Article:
We all learn about the man Nat Turner in American History, but it wasn’t until I read the blurb on the bookjacket that I even realized who exactly this novel was about. The author comments in the foreword about how all these great civil rights leaders (Malcolm X, Frederick Douglas, Harriet Tubman) all cite this man and the rebellion he led as a great inspiration, yet in my American history class there might have been a total of three sentences about him. Telling his story in this format is a good way to get people’s attention.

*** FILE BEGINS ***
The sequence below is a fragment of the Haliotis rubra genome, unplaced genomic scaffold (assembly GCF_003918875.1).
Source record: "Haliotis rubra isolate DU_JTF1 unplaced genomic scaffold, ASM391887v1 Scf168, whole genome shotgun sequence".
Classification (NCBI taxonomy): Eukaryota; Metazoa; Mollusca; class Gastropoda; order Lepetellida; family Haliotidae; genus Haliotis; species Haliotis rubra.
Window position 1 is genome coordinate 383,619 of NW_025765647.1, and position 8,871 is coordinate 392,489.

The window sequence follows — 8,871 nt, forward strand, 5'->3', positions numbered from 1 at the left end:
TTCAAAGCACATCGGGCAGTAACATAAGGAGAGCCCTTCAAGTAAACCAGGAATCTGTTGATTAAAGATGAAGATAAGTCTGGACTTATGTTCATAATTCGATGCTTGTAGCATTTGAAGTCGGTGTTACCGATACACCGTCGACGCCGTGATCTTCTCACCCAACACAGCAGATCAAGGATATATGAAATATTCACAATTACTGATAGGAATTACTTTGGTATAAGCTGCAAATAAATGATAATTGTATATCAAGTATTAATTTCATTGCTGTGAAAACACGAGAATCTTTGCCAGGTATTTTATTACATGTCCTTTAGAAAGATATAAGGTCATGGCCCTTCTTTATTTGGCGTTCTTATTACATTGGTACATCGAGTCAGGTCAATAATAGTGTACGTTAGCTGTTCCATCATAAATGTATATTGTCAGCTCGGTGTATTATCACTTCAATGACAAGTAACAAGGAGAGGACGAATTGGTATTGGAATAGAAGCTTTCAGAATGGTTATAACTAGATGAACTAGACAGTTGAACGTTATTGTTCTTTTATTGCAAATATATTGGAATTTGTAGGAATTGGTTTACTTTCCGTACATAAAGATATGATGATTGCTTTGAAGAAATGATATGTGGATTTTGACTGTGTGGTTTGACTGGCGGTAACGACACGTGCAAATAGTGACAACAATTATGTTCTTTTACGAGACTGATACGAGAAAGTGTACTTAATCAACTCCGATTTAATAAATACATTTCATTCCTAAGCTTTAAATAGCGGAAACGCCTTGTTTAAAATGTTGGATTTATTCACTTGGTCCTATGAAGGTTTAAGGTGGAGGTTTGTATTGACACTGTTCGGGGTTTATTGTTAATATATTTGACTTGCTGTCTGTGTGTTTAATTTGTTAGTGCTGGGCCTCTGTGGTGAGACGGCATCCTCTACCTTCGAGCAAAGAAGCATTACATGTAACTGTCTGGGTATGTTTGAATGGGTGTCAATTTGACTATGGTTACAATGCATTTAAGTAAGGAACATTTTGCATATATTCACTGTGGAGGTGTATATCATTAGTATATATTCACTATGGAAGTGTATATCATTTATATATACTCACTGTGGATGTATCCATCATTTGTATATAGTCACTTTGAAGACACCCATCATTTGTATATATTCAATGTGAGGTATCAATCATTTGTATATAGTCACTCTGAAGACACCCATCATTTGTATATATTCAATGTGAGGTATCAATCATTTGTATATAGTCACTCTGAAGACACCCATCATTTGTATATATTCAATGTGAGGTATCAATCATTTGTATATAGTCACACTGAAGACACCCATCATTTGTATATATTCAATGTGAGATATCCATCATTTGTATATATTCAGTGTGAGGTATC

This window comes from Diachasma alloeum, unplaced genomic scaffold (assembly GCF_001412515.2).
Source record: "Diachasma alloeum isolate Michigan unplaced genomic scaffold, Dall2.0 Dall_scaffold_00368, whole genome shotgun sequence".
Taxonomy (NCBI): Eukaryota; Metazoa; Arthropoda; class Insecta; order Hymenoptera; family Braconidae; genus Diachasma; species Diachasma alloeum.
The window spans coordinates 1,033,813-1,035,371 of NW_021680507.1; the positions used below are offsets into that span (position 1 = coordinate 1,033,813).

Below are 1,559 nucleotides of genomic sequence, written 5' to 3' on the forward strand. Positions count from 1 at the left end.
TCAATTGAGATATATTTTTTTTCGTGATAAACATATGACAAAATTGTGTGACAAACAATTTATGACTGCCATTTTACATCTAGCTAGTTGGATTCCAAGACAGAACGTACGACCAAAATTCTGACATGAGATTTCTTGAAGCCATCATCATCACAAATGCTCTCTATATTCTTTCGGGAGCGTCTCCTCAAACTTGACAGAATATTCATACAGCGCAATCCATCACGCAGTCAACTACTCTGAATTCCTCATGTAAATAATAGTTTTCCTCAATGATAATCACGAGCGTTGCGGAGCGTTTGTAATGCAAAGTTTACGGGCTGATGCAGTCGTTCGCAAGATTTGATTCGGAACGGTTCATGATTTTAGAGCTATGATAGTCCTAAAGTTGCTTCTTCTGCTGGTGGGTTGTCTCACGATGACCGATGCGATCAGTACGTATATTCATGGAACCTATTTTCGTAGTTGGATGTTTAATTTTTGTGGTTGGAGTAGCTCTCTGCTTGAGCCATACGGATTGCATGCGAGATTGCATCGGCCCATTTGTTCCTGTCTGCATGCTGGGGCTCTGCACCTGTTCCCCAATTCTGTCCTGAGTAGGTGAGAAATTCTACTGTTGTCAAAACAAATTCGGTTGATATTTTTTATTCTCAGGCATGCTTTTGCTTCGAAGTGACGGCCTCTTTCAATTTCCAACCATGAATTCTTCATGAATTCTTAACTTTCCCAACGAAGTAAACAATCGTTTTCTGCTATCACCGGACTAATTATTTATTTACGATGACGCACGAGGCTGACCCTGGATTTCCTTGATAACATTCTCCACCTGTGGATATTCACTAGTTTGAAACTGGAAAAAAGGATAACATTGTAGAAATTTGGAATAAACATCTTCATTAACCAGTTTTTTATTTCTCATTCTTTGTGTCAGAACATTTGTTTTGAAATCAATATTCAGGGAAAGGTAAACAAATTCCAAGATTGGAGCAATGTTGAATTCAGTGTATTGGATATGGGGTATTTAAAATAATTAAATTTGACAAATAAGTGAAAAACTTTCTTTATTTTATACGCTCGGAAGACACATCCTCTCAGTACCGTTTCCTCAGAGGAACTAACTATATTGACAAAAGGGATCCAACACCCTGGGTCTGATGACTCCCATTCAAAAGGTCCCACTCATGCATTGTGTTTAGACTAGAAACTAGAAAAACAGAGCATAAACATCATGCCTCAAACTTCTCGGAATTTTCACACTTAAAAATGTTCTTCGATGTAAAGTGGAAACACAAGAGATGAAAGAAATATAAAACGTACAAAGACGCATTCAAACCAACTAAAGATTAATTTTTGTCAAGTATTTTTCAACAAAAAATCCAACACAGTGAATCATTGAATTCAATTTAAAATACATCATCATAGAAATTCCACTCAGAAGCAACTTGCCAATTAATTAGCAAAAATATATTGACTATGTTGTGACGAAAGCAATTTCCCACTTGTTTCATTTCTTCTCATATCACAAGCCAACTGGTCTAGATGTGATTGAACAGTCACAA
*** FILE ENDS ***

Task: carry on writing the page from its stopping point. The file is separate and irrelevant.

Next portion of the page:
I like how Nat Turner is formatted, with the story mainly being told in illustrations. The few words that are present are quotes and excepts from scholarly publications about the slave trade or Nat Turner’s life. The backstory of his youth and devout belief in the bible which contributed to his construct of the Rebellion was very detailed and in parts horrifying. The first image that really sticks with me is the author’s portrayal of Nat Turner’s mother’s journey to America on the slave ship, with the dead woman laying next to her and her trying to throw the newborn to the sharks instead of having it live whatever life it may have to lead in the Americas. The illustrations of the actual rebellion were a lot more violent than I had imagined they were going to be, I suppose that’s fitting though because rebellions aren’t typically peaceful gatherings.